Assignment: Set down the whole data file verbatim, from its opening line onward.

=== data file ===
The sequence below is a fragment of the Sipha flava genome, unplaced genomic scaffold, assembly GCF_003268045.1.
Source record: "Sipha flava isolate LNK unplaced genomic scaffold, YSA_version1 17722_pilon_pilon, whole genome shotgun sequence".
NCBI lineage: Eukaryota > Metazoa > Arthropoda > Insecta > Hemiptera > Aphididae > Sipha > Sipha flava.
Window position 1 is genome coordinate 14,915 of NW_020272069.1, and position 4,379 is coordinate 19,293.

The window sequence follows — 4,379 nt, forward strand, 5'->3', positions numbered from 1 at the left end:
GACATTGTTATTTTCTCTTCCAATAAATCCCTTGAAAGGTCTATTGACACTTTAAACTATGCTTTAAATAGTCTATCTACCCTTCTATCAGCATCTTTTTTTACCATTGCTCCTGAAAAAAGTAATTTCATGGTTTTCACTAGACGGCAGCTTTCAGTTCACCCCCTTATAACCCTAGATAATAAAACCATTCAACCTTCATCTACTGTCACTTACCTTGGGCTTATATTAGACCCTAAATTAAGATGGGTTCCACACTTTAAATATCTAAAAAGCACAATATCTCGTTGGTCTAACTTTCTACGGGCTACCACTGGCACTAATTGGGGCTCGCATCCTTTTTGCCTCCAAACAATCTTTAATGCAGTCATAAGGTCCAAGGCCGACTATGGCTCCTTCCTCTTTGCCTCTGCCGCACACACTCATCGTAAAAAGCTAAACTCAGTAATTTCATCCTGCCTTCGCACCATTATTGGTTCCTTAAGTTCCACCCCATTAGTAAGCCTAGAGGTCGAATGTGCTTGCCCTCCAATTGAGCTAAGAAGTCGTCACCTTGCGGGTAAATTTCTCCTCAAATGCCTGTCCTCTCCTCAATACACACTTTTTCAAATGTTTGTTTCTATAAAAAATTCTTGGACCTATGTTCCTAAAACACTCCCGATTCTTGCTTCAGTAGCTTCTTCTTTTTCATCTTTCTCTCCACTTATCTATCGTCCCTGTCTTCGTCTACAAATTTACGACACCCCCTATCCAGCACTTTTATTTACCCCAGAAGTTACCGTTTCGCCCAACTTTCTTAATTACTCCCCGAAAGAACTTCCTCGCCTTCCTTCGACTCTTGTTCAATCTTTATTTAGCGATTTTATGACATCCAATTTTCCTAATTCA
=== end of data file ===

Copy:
The sequence below is a fragment of the Sipha flava genome, unplaced genomic scaffold, assembly GCF_003268045.1.
Source record: "Sipha flava isolate LNK unplaced genomic scaffold, YSA_version1 17722_pilon_pilon, whole genome shotgun sequence".
NCBI lineage: Eukaryota > Metazoa > Arthropoda > Insecta > Hemiptera > Aphididae > Sipha > Sipha flava.
Window position 1 is genome coordinate 14,915 of NW_020272069.1, and position 4,379 is coordinate 19,293.

The window sequence follows — 4,379 nt, forward strand, 5'->3', positions numbered from 1 at the left end:
GACATTGTTATTTTCTCTTCCAATAAATCCCTTGAAAGGTCTATTGACACTTTAAACTATGCTTTAAATAGTCTATCTACCCTTCTATCAGCATCTTTTTTTACCATTGCTCCTGAAAAAAGTAATTTCATGGTTTTCACTAGACGGCAGCTTTCAGTTCACCCCCTTATAACCCTAGATAATAAAACCATTCAACCTTCATCTACTGTCACTTACCTTGGGCTTATATTAGACCCTAAATTAAGATGGGTTCCACACTTTAAATATCTAAAAAGCACAATATCTCGTTGGTCTAACTTTCTACGGGCTACCACTGGCACTAATTGGGGCTCGCATCCTTTTTGCCTCCAAACAATCTTTAATGCAGTCATAAGGTCCAAGGCCGACTATGGCTCCTTCCTCTTTGCCTCTGCCGCACACACTCATCGTAAAAAGCTAAACTCAGTAATTTCATCCTGCCTTCGCACCATTATTGGTTCCTTAAGTTCCACCCCATTAGTAAGCCTAGAGGTCGAATGTGCTTGCCCTCCAATTGAGCTAAGAAGTCGTCACCTTGCGGGTAAATTTCTCCTCAAATGCCTGTCCTCTCCTCAATACACACTTTTTCAAATGTTTGTTTCTATAAAAAATTCTTGGACCTATGTTCCTAAAACACTCCCGATTCTTGCTTCAGTAGCTTCTTCTTTTTCATCTTTCTCTCCACTTATCTATCGTCCCTGTCTTCGTCTACAAATTTACGACACCCCCTATCCAGCACTTTTATTTACCCCAGAAGTTACCGTTTCGCCCAACTTTCTTAATTACTCCCCGAAAGAACTTCCTCGCCTTCCTTCGACTCTTGTTCAATCTTTATTTAGCGATTTTATGACATCCAATTTTCCTAATTCA